Internationalization of the renminbi

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Internationalization of the renminbi
Traditional Chinese 人民幣國際化

Since the late-2000s, the People's Republic of China (PRC) has sought to internationalize its official currency, the Renminbi (RMB). RMB Internationalization accelerated in 2009 when China established dim sum bond market and expanded Cross-Border Trade RMB Settlement Pilot Project, which helps establish pools of offshore RMB liquidity.[1][2] In 2013, the RMB was the 8th most traded currency in the world[3] and the 7th most traded in early 2014. By the end of 2014, RMB has ranked 5th as the most traded currency, according to SWIFT's report, at 2.2% of SWIFT payment behind JPY (2.7%), GBP (7.9%), EUR (28.3%) and USD (44.6%). In February 2015 RMB became the second most used currency for trade and services, and reach the ninth position in forex trading. The RMB Qualified Foreign Institutional Investor (RQFII) quotas were also extended to other five countries - the UK (extended 15 October 2013), Singapore (22 October 2013), France (20 June 2014), Korea (18 July 2014), Germany (18 July 2014), and Canada (8 November 2014), each with the quotas of ¥80bn except Canada and Singapore (¥50bn). Previously, only Hong Kong was allowed, with a ¥270bn quota.

The launch of Shanghai-Hong Kong Stock Connect (SSE and HKEx) in November 2014 embarked China upon the next stage of internationalization. In January 2015 Chinese Premier, Li Keqiang, announced a planned second Stock Connect linking Shenzhen and Hong Kong exchanges. The China's RMB internationalization and foreign exchange (FX) reforms are evolving rapidly and full convertibility is expected over the next couple of years.[4] In 2014, Hong Kong removed the conversion limit of 20,000 RMB per day for its residents.[5]

History[edit]

Until the early years of the 21st century, the Renminbi was not fully convertible and its flow in and out of China faced heavy restrictions. Under instructions from the Chinese government, the People's Bank of China (PBoC), began the move to full convertibility beginning around 2008. This has taken the form of permitting the use of RMB outside China for all current account transactions such as commercial trade, payment of services, interest payment, dividend payment, etc. and the use of RMB for certain approved capital account transactions such as foreign direct investment (FDI), outward direct investment (ODI), Central banks and offshore Participating banks can invest excess RMB in mainland interbank bond market through China Interbank Bond Market (CIBM quota), investment into mainland China (through RQFII quota), offshore investment from mainland (through QDII quota), including the onshore individual investment to offshore through Qualified Domestic Individual Investors program (so-called QDII2).[1]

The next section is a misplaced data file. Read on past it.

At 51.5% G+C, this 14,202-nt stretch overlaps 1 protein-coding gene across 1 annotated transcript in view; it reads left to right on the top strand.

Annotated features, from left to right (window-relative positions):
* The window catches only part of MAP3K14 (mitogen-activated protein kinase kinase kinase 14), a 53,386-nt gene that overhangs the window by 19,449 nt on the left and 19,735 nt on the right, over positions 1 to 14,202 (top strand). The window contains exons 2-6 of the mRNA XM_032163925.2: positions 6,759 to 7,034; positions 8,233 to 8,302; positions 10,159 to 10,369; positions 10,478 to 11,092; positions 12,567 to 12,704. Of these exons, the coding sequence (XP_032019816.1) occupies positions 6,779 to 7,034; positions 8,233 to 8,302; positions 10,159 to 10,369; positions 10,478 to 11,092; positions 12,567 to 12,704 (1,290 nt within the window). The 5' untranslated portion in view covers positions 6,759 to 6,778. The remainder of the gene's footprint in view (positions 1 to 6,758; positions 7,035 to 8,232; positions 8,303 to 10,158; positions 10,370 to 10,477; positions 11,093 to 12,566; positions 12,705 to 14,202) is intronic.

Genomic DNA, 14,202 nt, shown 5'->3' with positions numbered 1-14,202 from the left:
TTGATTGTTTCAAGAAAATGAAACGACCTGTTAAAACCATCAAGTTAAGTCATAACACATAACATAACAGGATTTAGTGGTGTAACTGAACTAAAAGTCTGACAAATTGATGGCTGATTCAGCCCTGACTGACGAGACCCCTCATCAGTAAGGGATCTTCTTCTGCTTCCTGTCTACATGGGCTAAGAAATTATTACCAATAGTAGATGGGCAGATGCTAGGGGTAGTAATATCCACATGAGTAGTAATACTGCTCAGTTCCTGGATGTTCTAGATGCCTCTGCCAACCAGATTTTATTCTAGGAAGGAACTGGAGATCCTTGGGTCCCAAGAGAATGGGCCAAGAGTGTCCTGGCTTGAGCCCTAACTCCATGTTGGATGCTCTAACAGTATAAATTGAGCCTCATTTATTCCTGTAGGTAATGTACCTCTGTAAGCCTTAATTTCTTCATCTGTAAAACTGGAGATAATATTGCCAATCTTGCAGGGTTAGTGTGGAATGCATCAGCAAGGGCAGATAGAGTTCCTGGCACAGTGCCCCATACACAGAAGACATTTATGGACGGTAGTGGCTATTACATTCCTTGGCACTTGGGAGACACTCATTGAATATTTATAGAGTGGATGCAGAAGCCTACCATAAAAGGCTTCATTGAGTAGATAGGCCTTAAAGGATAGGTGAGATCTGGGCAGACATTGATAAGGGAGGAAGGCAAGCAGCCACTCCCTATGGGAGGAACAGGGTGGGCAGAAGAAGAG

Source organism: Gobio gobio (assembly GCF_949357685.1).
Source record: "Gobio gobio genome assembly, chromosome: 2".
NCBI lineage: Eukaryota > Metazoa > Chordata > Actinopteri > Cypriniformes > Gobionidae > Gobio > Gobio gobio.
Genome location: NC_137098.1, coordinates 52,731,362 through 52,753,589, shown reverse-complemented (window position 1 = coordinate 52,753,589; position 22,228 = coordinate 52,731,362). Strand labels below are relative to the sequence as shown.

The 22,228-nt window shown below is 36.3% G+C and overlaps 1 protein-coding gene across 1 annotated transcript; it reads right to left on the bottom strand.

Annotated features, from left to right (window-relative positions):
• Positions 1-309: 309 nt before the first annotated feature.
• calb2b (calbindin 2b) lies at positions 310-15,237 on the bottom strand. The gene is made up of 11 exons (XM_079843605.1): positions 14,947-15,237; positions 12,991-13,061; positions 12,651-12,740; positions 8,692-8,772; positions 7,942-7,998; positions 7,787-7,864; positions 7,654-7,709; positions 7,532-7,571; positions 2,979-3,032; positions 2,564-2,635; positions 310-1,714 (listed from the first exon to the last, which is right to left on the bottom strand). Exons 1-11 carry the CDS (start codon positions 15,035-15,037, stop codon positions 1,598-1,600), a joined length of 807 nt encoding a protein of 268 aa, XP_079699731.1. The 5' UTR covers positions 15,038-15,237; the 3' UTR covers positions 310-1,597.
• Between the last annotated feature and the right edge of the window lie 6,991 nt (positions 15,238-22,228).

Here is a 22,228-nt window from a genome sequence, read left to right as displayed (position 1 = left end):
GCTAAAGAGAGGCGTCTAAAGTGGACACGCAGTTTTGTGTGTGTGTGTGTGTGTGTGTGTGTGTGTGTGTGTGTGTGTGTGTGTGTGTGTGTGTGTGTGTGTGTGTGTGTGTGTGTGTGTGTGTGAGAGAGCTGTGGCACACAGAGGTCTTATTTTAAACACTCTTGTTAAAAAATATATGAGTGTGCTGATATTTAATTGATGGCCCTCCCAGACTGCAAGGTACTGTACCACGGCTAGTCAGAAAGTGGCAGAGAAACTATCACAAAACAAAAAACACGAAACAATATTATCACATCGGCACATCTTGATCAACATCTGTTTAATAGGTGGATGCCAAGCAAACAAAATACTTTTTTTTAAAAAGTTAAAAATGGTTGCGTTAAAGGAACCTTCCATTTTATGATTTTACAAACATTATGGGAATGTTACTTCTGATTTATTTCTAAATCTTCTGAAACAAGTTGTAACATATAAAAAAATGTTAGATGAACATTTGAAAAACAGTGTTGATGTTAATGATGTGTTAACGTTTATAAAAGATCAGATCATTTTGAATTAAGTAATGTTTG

According to the Society for Worldwide Interbank Financial Telecommunication (SWIFT), the path of RMB internationalisation can be divided into three phases—first as usage for trade finance, then for investment, and in the longer term, as reserve currency.[6]

Before 2004, yuan was not allowed outside of China. In 2004, China started to allow border trading in yuan especially in the Southern and Western border.[1] HKMA first raised with the PBoC the idea of introducing personal renminbi business in Hong Kong as early as November 2001, to facilitate economic and social exchanges between Hong Kong and the Mainland and to channel renminbi cashnotes in Hong Kong back to the Mainland orderly through the banking system. In November 2003, the State Council approved the introduction of personal renminbi business in Hong Kong, which followed by the appointment of the Clearing Bank, establishment of payment system linkages and arrangements for cross-border renminbi cashnote delivery. Banks in Hong Kong started to offer renminbi deposit-taking, currency exchange, remittance and debit and credit card services to personal accounts on 25 February 2004.[2] As of May 2014, 1.47% of world payments was settled in RMB, which ranked RMB as the 7th most traded currency in the world.[7] The average monthly RMB trade settlement rose from CN¥320 billion in 2013 to ¥480bn in 2014.